It was during the 3rd week of August this year that my wife, Laurie, and I pulled away from the routinization of our daily lives and spent 5 days in a guided, silent retreat at Mepkin Abbey, wherein we learned more about solitude, silence (both exterior and interior), and St. Teresa of Avila’s celebrated work, The Interior Castle.
The first thing we noticed was the exaggerated degree of inner turbulence that dwelt in our own hearts, and how that was exacerbated by the presence of exterior silence. Conversation was permitted, you see, except in group areas of the Abbey, notably the dining area and, of course, the Chapel. And so, we kept our speech to a minimum. One fruit of the solitude was my journal writing which was reborn, in a manner of speaking. And for days after our return, we were fastidious to keep the precious sense of silence which seemed to emanate from deep within our souls. That is one of the little things.
In his most popular book, After Virtue, Scottish-American philosopher, Alasdair MacIntyre wrote” “We are never more than half (and sometimes less than) co-authors of our narrative.” That begs the the question, “Who or what else is writing the rest of my narrative?” To answer, I would say, “God, by means of innumerable influences, people, circumstances, emotions (mine and others), and a host of unquantifiable factors, is my Author. That’s a lot of little things! The retreat at Mepkin Abbey began a personal quest to form a deeper, richer communion with God, the life He has given me, and the wife with whom I share my life. The little things now begin to appear bigger.
We were back from retreat for about a week, and then we left for Montreal and Quebec City for a week. The ostensible mission was to make a pilgrimage to St. Joseph’s Oratory in Montreal, then take the 2 1/2 hour train ride to Quebec City. You see a pic of the Oratory on this blog’s main page. Why there? That’s another little thing. Ever since catching wind of the Oratory (I don’t remember how that happened), and having long since made a Consecration to St. Joseph (another little thing), I seemed to have been responding to a little seed planted in my heart. That, and having become aware of St. André Bessette, who has since become dear to me. There’s something about “God’s Doorkeeper” – his winsomeness, simplicity, and paternal charm – that my spirit readily and eagerly responded to. A couple of quotes form him will tell you a bit of why Brother André – as he is affectionately known – is a personal champion to me:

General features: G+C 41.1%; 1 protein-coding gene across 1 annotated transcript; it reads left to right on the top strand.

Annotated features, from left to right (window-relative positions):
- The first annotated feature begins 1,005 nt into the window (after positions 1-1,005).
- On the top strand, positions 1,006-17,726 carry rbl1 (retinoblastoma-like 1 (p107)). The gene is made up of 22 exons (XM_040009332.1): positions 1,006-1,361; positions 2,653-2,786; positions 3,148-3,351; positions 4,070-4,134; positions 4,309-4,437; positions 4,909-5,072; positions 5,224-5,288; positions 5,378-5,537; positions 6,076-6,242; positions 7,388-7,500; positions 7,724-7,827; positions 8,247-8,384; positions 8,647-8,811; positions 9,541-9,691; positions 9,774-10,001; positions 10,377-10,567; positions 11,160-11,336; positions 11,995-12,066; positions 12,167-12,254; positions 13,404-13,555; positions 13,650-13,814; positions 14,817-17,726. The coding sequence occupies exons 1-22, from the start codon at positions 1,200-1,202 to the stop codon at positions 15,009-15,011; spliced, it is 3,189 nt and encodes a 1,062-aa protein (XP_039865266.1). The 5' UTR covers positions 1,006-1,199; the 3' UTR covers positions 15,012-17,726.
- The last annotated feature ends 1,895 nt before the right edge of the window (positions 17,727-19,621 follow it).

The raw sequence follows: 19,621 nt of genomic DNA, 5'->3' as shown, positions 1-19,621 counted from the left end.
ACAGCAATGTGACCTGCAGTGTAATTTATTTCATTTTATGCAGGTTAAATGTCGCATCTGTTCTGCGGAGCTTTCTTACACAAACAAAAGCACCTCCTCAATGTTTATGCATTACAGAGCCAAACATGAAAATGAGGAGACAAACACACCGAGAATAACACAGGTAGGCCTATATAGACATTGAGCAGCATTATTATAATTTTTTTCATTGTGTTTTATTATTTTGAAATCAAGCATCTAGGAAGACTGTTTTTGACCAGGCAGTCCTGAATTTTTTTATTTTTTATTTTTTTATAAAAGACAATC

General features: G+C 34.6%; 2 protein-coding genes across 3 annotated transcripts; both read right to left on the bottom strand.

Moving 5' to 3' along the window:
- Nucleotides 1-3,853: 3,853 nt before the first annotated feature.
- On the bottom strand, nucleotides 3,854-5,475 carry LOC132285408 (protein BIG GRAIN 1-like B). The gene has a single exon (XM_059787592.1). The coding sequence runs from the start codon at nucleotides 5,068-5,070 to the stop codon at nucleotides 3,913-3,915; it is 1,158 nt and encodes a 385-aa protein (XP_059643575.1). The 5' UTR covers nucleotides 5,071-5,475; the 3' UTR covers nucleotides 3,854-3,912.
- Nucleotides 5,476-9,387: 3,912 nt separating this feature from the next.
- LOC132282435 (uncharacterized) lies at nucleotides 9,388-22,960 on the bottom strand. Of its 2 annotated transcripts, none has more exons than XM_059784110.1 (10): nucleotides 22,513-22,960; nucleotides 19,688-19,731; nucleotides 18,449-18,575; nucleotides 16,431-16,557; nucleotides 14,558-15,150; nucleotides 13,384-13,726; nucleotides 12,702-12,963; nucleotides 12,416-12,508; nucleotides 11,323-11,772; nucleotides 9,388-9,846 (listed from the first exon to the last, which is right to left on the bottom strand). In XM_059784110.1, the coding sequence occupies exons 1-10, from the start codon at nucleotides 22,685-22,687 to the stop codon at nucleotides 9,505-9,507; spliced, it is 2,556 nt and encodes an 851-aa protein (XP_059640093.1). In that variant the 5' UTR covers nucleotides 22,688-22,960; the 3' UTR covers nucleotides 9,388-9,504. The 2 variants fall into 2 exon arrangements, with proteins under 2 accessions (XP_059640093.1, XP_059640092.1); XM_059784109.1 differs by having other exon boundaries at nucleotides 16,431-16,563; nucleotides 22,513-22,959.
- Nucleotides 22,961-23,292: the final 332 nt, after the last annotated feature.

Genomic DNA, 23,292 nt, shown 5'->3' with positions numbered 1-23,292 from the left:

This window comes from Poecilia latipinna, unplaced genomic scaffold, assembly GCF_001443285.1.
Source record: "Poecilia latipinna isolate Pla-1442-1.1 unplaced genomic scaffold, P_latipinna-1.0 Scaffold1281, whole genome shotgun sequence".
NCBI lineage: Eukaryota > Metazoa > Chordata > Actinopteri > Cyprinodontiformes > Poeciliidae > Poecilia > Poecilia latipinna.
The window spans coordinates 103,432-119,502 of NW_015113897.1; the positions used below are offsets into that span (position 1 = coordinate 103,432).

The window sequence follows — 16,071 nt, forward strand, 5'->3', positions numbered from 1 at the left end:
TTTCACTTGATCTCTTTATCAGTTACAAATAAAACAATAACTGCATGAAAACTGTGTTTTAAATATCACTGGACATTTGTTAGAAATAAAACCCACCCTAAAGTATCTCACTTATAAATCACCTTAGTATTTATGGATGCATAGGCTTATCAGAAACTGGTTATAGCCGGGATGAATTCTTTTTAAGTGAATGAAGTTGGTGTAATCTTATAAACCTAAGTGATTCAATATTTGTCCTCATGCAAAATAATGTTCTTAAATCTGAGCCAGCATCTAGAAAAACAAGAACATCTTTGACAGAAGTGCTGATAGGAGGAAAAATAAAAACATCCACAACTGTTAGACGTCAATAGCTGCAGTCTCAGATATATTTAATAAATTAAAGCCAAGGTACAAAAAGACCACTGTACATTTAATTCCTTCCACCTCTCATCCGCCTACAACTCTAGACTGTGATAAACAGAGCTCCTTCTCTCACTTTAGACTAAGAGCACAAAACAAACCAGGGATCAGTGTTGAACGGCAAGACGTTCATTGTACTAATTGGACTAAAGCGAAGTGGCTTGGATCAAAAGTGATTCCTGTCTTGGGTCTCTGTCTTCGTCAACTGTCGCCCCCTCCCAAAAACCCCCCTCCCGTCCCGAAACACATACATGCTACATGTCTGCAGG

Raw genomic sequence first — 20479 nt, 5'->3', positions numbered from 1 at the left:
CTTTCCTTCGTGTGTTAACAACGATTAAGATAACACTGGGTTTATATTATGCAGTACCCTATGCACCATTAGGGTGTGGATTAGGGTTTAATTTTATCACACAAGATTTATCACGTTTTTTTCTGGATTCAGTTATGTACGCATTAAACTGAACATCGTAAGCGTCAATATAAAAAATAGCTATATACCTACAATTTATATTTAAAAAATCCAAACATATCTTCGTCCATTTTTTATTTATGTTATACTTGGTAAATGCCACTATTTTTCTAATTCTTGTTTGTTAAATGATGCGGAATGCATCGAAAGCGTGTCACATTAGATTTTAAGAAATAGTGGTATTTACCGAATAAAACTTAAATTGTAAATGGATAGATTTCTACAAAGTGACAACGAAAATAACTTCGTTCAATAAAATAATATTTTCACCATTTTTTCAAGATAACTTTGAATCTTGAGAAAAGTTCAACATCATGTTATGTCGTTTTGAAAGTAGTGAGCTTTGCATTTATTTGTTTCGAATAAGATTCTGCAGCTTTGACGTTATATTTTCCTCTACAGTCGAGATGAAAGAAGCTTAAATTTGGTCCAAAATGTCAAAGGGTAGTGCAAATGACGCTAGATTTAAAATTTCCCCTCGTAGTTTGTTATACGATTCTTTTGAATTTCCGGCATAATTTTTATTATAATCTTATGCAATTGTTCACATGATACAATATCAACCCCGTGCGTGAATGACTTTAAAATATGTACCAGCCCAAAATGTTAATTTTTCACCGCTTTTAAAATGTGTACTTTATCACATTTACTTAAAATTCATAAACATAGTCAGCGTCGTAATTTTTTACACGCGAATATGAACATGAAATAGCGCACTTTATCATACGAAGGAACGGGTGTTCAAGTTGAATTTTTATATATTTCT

“When I came here [the College of Notre Dame in Montreal where he served], they showed me the door… but I stuck around there for 40 years!”
and, to one of the ones who sought his aid …
When I die, I will be in heaven. I shall be much closer to God than I am now. I’ll be all the more able to help you.”
After seeing the loads and loads of crutches that were left at what is now the Crypt Church in the Oratory, discarded by those who had been healed through the intercession of St. Jospeh and Brother André, it’s not hard for me to accept the fact the around a million people arrived to pay their last respects to this lovable man who so selflessly assisted any and all who came to seek the help of God through His servants. Who says the Saints don’t know how to network? Another little thing.
The poet, Wallace Stevens wrote: ” We live in a place that is not our own, and much more, not ourselves.” To that I would say that I have lived my entire life like that – as if I was living a life that, though me, was also not like me. It is that essential “otherness”, from within and without it, God has reached out to me and is, even now, endeavoring to remake me into the likeness of His dear Son, Jesus Christ. Over the years, I sought Him without always consciously knowing it was Him I was seeking. Little did I know in the early years how I was following the dictum of St. Augustine: “He must be sought where He is not until He makes Himself known.” Another little thing.
These days, I rarely make absolute assertions concerning my faith, not because there aren’t any to be made, but to allow God the space that already belongs to Him to manifest His unsearchable riches through me. Never forget that St. Paul the Apostle – himself, an educated man – while walking through the Areopagus in Athens, wisely used a known, pagan poet, Cretica, to build that initial bridge to the assembled crowd, when he asserted, “In Him we live and move and have our being” (Acts 17:28). Another little thing.